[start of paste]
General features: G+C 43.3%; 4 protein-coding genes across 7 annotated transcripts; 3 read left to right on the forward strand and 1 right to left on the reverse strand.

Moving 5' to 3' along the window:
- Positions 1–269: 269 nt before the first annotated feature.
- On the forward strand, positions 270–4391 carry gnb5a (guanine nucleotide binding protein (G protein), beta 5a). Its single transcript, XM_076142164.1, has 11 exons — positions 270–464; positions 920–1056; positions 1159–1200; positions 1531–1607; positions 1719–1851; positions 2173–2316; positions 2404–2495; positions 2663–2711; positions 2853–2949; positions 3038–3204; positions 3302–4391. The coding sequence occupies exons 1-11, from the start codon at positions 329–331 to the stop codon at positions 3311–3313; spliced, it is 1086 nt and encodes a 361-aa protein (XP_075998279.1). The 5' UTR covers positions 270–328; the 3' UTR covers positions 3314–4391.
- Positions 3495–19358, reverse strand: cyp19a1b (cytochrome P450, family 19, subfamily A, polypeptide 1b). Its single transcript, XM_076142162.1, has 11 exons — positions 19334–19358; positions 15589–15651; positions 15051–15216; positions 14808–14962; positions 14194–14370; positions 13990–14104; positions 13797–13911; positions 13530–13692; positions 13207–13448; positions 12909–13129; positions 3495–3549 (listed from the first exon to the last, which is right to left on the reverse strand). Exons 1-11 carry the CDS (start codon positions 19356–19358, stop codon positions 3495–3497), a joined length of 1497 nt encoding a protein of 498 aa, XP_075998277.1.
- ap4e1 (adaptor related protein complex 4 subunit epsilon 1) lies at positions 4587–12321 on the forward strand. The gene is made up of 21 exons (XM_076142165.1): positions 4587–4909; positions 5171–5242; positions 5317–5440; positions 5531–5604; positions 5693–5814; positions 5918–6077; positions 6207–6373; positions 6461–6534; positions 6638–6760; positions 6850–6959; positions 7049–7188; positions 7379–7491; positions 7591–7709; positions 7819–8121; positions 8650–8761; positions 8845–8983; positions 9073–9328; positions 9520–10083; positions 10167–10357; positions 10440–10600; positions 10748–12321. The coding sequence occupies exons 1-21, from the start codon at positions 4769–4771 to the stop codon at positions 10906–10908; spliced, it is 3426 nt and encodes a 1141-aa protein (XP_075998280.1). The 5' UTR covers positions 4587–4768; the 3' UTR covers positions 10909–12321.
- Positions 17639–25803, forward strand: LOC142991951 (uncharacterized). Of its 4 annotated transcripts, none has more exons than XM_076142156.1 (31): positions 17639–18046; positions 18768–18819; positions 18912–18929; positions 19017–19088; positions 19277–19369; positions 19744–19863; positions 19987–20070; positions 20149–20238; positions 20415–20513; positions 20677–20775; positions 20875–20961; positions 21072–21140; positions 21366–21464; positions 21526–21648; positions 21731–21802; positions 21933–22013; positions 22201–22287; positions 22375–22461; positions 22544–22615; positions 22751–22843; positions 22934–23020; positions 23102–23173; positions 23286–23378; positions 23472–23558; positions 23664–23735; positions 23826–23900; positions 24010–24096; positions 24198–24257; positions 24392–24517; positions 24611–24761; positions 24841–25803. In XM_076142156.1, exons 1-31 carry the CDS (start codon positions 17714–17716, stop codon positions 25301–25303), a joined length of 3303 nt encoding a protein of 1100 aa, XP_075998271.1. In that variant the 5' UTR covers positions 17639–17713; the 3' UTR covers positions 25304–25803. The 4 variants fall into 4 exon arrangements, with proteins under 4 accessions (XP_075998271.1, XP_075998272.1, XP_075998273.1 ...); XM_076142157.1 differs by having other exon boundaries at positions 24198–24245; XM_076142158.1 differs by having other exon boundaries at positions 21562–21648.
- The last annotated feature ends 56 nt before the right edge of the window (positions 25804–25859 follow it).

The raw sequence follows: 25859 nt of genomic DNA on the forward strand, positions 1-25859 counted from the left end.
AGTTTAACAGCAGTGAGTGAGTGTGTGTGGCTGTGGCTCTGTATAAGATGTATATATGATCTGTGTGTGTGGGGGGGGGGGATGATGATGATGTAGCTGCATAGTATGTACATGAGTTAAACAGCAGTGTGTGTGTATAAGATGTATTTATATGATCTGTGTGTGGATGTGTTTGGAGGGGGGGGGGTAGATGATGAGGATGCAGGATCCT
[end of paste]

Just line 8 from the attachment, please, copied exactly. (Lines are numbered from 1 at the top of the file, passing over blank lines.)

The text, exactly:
- The last annotated feature ends 56 nt before the right edge of the window (positions 25804–25859 follow it).